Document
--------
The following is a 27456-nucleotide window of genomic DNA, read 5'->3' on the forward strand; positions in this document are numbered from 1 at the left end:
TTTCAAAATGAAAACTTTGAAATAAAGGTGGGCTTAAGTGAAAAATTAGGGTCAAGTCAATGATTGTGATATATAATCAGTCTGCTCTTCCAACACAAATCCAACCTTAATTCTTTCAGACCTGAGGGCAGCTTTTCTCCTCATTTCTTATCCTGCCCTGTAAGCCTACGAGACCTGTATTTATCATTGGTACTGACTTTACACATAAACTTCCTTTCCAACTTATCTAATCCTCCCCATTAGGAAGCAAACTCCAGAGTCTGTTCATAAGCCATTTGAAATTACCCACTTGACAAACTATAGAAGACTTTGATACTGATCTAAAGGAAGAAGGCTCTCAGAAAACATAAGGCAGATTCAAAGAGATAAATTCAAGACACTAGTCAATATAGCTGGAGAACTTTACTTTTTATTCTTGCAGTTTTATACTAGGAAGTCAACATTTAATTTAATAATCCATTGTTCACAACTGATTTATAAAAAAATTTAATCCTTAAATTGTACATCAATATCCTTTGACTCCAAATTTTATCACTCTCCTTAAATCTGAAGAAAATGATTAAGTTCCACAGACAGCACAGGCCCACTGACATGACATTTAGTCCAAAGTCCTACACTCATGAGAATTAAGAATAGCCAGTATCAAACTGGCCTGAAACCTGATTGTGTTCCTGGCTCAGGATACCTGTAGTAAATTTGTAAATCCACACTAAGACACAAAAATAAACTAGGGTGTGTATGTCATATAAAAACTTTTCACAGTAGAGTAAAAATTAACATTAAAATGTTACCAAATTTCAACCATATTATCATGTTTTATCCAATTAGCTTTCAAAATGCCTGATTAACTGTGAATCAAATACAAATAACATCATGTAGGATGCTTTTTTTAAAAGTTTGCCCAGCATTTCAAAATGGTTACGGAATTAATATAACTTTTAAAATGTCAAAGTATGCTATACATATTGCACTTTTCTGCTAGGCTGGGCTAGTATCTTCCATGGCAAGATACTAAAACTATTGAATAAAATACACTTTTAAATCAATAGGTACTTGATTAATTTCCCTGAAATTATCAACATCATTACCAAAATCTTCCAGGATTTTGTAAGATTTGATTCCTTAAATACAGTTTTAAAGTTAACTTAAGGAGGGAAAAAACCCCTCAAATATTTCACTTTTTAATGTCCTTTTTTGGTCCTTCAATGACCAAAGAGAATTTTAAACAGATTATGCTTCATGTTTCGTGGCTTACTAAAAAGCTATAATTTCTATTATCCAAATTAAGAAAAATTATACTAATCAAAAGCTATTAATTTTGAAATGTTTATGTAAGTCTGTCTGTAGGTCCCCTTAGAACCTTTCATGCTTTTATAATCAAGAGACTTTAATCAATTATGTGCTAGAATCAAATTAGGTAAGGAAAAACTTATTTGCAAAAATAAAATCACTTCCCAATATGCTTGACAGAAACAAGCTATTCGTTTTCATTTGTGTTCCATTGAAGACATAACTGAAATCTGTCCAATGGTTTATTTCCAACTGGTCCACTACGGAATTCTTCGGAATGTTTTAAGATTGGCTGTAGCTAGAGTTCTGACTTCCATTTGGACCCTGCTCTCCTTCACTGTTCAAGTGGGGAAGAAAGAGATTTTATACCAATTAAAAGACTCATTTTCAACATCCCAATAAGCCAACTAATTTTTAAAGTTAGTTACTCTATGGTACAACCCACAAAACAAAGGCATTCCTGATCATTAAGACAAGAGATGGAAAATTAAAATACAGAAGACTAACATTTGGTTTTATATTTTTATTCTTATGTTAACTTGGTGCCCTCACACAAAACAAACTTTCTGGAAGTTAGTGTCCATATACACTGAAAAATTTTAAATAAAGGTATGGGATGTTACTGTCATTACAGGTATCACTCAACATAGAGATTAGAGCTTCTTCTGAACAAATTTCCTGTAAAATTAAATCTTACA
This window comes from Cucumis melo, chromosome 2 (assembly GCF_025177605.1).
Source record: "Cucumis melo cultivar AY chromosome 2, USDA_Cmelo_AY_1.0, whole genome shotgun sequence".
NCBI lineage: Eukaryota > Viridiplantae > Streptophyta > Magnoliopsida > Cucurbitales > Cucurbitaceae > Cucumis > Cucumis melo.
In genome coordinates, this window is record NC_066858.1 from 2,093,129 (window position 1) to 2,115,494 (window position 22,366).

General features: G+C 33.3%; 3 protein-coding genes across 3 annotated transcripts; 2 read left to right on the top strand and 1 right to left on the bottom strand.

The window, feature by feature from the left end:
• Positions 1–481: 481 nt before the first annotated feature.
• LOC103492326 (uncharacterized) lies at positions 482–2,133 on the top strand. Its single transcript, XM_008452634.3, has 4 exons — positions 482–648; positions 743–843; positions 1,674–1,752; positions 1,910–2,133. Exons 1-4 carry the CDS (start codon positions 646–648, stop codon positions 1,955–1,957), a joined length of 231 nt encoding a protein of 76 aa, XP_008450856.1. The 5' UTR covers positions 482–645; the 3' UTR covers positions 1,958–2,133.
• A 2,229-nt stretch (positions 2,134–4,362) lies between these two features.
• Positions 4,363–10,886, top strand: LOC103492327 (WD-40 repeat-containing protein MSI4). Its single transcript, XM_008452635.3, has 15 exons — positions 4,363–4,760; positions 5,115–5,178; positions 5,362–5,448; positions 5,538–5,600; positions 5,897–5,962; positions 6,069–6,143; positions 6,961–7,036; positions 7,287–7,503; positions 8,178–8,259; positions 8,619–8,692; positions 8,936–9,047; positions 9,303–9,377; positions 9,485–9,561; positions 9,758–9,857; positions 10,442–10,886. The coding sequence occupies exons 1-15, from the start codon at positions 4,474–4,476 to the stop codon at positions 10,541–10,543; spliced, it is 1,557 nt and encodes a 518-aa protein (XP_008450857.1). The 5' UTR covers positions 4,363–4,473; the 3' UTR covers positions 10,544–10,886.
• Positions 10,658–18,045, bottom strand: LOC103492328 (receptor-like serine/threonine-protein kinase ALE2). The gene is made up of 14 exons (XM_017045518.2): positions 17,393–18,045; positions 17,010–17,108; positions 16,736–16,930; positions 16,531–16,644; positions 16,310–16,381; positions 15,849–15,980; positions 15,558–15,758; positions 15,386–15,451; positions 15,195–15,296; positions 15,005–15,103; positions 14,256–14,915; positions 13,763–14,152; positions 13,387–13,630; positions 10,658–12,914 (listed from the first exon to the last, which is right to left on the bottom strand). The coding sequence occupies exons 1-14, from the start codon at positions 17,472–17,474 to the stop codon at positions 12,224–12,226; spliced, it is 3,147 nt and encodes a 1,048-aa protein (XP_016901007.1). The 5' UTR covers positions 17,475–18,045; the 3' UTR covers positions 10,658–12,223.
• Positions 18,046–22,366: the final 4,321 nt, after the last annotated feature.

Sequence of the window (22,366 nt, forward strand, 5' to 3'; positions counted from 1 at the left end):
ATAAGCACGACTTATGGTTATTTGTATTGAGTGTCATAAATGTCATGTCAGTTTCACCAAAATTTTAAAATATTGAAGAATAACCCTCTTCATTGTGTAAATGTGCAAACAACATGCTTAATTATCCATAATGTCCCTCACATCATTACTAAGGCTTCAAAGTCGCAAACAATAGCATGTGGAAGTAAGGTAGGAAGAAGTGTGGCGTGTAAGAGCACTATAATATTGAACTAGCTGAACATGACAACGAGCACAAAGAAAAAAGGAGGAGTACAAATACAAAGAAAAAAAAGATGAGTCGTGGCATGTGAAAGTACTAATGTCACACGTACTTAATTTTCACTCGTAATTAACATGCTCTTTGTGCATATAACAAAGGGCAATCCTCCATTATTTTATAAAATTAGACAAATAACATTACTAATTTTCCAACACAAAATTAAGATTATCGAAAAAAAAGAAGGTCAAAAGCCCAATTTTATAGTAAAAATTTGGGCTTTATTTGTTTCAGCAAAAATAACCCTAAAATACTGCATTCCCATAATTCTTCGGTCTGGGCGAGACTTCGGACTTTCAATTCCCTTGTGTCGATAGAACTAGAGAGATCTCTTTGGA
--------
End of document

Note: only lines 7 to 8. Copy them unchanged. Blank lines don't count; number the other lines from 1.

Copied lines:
General features: G+C 33.3%; 3 protein-coding genes across 3 annotated transcripts; 2 read left to right on the top strand and 1 right to left on the bottom strand.

The window, feature by feature from the left end: